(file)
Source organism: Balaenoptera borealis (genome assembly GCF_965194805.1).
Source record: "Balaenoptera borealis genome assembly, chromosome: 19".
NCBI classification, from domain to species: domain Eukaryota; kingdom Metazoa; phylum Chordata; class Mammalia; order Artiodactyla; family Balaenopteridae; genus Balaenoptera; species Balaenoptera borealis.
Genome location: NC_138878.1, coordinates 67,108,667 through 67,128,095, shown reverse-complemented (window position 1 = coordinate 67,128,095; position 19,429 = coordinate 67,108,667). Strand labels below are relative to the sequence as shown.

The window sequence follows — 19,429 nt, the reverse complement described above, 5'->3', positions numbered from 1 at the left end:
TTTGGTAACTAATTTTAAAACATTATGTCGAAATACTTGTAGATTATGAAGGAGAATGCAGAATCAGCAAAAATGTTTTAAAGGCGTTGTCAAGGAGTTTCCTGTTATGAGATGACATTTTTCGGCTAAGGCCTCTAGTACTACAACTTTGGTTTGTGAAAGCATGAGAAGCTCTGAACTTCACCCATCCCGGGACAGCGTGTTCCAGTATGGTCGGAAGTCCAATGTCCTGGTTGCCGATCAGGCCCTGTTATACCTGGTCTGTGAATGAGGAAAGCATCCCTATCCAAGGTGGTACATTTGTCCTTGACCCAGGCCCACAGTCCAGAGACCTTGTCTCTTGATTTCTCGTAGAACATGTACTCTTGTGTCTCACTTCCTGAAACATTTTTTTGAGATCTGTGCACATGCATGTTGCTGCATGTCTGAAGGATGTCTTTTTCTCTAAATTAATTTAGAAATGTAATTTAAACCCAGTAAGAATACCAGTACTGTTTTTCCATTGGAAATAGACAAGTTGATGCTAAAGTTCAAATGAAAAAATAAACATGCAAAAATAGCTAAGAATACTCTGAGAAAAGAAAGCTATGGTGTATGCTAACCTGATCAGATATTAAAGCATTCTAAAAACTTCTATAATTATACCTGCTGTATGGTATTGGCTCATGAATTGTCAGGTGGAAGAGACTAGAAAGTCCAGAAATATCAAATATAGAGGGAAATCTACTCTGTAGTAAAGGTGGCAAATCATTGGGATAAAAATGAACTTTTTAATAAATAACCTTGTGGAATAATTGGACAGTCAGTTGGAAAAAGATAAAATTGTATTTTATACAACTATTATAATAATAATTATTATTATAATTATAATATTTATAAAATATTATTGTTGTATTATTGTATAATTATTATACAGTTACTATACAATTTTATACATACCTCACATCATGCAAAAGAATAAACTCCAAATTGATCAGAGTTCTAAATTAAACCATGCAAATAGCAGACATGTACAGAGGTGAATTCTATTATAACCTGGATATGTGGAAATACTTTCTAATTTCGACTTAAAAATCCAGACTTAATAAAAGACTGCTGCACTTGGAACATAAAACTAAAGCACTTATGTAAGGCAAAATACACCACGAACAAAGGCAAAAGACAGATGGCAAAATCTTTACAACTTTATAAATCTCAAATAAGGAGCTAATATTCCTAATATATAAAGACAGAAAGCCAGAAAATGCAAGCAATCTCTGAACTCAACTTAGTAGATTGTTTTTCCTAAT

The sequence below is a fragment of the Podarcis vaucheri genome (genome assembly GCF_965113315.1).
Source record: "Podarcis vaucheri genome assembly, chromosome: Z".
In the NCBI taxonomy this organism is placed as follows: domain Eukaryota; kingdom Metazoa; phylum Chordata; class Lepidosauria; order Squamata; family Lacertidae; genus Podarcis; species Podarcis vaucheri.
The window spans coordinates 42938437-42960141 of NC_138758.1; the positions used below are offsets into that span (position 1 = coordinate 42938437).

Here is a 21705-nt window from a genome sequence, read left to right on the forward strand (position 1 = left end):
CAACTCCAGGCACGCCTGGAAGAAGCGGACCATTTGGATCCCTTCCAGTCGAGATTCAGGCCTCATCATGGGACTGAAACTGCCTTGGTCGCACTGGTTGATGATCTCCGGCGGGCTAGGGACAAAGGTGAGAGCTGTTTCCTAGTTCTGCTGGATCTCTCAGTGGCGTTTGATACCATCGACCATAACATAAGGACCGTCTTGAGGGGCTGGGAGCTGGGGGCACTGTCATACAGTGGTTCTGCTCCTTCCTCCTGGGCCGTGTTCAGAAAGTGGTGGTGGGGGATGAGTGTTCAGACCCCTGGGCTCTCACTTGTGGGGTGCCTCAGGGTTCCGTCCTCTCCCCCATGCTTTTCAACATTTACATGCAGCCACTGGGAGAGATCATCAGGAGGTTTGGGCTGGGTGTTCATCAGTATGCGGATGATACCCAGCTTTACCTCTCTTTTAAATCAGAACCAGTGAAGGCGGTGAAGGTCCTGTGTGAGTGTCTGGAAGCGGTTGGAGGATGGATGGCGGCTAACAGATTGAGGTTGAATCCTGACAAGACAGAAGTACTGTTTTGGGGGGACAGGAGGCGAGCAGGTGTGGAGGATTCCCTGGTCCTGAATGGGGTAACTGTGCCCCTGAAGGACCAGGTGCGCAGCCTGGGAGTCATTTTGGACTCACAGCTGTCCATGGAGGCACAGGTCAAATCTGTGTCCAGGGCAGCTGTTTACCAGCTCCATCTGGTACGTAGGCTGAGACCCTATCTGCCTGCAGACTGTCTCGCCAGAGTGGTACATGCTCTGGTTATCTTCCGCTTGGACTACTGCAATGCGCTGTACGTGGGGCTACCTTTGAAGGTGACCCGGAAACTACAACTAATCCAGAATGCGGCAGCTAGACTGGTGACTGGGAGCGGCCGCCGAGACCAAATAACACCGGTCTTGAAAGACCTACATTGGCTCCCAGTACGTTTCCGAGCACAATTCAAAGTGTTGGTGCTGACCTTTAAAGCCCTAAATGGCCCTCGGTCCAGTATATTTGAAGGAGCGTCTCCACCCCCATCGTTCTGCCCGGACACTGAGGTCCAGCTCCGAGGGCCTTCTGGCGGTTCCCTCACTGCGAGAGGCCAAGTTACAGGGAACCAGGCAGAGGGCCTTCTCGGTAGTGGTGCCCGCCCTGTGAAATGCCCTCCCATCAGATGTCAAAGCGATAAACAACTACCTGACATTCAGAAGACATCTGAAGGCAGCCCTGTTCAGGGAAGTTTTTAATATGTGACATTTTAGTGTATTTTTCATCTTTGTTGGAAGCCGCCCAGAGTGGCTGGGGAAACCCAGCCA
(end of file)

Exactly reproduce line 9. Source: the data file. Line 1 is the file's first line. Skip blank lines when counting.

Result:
In the NCBI taxonomy this organism is placed as follows: domain Eukaryota; kingdom Metazoa; phylum Chordata; class Lepidosauria; order Squamata; family Lacertidae; genus Podarcis; species Podarcis vaucheri.